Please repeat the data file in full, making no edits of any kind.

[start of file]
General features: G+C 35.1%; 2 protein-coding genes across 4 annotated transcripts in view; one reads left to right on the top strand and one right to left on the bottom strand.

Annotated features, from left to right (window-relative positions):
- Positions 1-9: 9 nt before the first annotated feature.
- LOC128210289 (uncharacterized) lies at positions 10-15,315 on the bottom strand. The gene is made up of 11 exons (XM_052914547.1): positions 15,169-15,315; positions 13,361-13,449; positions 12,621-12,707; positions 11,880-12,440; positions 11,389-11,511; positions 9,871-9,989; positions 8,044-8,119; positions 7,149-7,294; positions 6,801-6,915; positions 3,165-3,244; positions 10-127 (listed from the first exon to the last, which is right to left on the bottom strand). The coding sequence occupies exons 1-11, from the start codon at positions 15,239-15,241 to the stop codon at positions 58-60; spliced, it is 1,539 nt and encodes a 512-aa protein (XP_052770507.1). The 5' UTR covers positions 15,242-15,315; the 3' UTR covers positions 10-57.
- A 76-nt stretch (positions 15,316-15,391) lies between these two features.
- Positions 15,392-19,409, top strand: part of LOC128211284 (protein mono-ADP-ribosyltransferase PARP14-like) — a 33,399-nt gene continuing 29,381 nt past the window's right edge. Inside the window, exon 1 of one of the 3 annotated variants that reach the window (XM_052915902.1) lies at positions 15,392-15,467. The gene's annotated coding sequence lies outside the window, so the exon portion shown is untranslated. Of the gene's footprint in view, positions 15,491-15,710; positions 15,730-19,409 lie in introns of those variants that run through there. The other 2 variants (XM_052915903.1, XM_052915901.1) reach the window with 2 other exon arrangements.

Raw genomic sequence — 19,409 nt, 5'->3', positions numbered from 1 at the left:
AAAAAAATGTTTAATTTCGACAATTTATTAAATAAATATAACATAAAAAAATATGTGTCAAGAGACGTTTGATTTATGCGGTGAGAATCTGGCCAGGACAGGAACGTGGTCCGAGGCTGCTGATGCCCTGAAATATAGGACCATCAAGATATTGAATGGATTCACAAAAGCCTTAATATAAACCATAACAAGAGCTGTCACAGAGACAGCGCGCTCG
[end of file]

General features: G+C 35.1%; 2 protein-coding genes across 4 annotated transcripts in view; one reads left to right on the top strand and one right to left on the bottom strand.

Annotated features, from left to right (window-relative positions):
- Positions 1-9: 9 nt before the first annotated feature.
- LOC128210289 (uncharacterized) lies at positions 10-15,315 on the bottom strand. The gene is made up of 11 exons (XM_052914547.1): positions 15,169-15,315; positions 13,361-13,449; positions 12,621-12,707; positions 11,880-12,440; positions 11,389-11,511; positions 9,871-9,989; positions 8,044-8,119; positions 7,149-7,294; positions 6,801-6,915; positions 3,165-3,244; positions 10-127 (listed from the first exon to the last, which is right to left on the bottom strand). The coding sequence occupies exons 1-11, from the start codon at positions 15,239-15,241 to the stop codon at positions 58-60; spliced, it is 1,539 nt and encodes a 512-aa protein (XP_052770507.1). The 5' UTR covers positions 15,242-15,315; the 3' UTR covers positions 10-57.
- A 76-nt stretch (positions 15,316-15,391) lies between these two features.
- Positions 15,392-19,409, top strand: part of LOC128211284 (protein mono-ADP-ribosyltransferase PARP14-like) — a 33,399-nt gene continuing 29,381 nt past the window's right edge. Inside the window, exon 1 of one of the 3 annotated variants that reach the window (XM_052915902.1) lies at positions 15,392-15,467. The gene's annotated coding sequence lies outside the window, so the exon portion shown is untranslated. Of the gene's footprint in view, positions 15,491-15,710; positions 15,730-19,409 lie in introns of those variants that run through there. The other 2 variants (XM_052915903.1, XM_052915901.1) reach the window with 2 other exon arrangements.

Raw genomic sequence — 19,409 nt, 5'->3', positions numbered from 1 at the left:
AAAAAAATGTTTAATTTCGACAATTTATTAAATAAATATAACATAAAAAAATATGTGTCAAGAGACGTTTGATTTATGCGGTGAGAATCTGGCCAGGACAGGAACGTGGTCCGAGGCTGCTGATGCCCTGAAATATAGGACCATCAAGATATTGAATGGATTCACAAAAGCCTTAATATAAACCATAACAAGAGCTGTCACAGAGACAGCGCGCTCG